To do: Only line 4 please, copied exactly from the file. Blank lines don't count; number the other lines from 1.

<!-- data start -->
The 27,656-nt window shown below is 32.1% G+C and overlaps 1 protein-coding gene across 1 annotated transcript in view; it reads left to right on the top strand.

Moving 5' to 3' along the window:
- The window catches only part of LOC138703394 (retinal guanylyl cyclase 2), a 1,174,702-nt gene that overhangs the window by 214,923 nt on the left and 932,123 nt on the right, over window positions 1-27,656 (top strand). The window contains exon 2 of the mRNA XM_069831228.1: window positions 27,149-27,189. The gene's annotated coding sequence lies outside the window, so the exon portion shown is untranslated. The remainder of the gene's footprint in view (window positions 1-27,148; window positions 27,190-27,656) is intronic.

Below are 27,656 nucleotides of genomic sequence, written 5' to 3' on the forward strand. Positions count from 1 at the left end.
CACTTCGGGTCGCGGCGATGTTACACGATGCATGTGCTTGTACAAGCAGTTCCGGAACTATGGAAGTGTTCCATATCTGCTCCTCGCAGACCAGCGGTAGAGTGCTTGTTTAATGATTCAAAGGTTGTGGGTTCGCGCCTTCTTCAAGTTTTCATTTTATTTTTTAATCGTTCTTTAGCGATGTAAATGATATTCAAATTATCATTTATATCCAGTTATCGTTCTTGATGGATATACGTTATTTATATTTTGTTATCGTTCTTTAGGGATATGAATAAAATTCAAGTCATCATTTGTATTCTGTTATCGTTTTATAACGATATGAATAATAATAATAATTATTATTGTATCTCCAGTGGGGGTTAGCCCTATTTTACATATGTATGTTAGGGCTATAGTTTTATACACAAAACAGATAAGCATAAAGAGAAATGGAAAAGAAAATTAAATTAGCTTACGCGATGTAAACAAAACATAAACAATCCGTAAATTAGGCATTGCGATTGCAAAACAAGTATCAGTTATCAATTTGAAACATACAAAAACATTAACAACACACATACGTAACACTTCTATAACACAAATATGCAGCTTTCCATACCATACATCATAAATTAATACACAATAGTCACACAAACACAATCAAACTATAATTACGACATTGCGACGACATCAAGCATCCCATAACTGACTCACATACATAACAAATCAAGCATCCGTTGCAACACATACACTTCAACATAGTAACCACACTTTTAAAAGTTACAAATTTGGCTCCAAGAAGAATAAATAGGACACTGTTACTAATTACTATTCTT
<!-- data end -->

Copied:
Below are 27,656 nucleotides of genomic sequence, written 5' to 3' on the forward strand. Positions count from 1 at the left end.